Lamotrigine is an anticonvulsant used either as sole treatment or as adjunctive treatment of focal and generalized seizures, including tonic-clonic seizures and seizures associated with Lennox-Gastaut syndrome. Lamotrigine is also used in the treatment of bipolar disorder.
The available data on lamotrigine use in pregnancy are derived mainly from studies of women with epilepsy. Overall congenital malformation rates have been studied in over 12,800 infants exposed to lamotrigine in early pregnancy; the majority of the data do not provide evidence that lamotrigine use is associated with an increased risk of overall malformation or a number of specific malformations.
There is currently no credible evidence suggesting an increased risk of miscarriage, stillbirth, premature delivery or small for gestational age infants following exposure to lamotrigine. Data regarding adverse neurodevelopmental outcomes following prenatal exposure to lamotrigine are generally reassuring. There are currently no studies which provide evidence of an increased rate of autism diagnoses following prenatal exposure to lamotrigine; however, some studies have reported an increased rate of autism symptoms. Further research is required to confirm or refute this finding.
Lamotrigine is a weak folate antagonist and a single study has reported a statistically significant increased risk of overall malformation in children born to mothers taking lamotrigine who were prescribed <5mg folic acid per day. UK guidelines state that women who take any antiepileptic medication should be prescribed high dose folic acid (5mg).
Use of any centrally acting drug throughout pregnancy or near delivery may be associated with an increased risk of poor neonatal adaptation syndrome (PNAS). These symptoms are likely to be more severe in infants exposed in utero to more than one CNS acting drug. Where lamotrigine has been used during the latter stages of pregnancy, particularly in combination with other CNS acting medications, delivery should be planned in a unit with adequate neonatal facilities.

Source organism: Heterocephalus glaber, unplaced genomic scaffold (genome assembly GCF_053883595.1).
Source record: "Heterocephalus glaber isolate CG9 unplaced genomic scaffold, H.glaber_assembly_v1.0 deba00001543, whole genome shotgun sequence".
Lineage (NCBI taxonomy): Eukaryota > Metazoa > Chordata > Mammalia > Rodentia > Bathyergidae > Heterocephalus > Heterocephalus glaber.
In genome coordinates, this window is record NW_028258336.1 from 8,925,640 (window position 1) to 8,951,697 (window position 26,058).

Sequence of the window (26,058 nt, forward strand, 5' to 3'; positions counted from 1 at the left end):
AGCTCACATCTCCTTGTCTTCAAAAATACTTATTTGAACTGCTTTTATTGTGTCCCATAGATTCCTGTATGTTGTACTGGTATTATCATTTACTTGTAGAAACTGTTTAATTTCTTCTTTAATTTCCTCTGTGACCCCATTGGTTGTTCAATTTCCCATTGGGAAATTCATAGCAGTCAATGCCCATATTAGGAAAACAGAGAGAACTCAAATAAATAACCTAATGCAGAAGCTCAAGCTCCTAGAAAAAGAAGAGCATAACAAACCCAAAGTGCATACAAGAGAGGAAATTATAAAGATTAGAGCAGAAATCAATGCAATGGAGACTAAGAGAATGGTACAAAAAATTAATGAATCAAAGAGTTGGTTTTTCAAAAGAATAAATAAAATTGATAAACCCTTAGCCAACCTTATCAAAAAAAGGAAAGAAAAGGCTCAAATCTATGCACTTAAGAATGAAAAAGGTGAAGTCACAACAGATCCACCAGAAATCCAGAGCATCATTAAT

Plasma concentrations of lamotrigine have been shown to decline as pregnancy progresses and regular clinical review of women taking lamotrigine is therefore recommended. The lamotrigine dose may need to be increased on the basis of plasma-drug concentration monitoring or according to clinical response to maintain seizure control, particularly in later pregnancy.
Lamotrigine should only be used during pregnancy where the benefits of treatment are considered to outweigh any potential risks. Other risk factors may be also present in individual cases which may independently increase the risk of adverse pregnancy outcome. Clinicians are reminded of the importance of consideration of such factors when performing case-specific risk assessments.
This is a summary of the full UKTIS monograph for health care professionals and should not be used in isolation. The full UKTIS monograph and access to any hyperlinked related documents is available to NHS health care professionals who are logged in.
If you have a patient with exposure to a drug or chemical and require assistance in making a patient-specific risk assessment, please telephone UKTIS on 0344 892 0909 to discuss the case with a teratology specialist.
If you would like to report a pregnancy to UKTIS please click here to download our pregnancy reporting form. Please encourage all women to complete an online reporting form.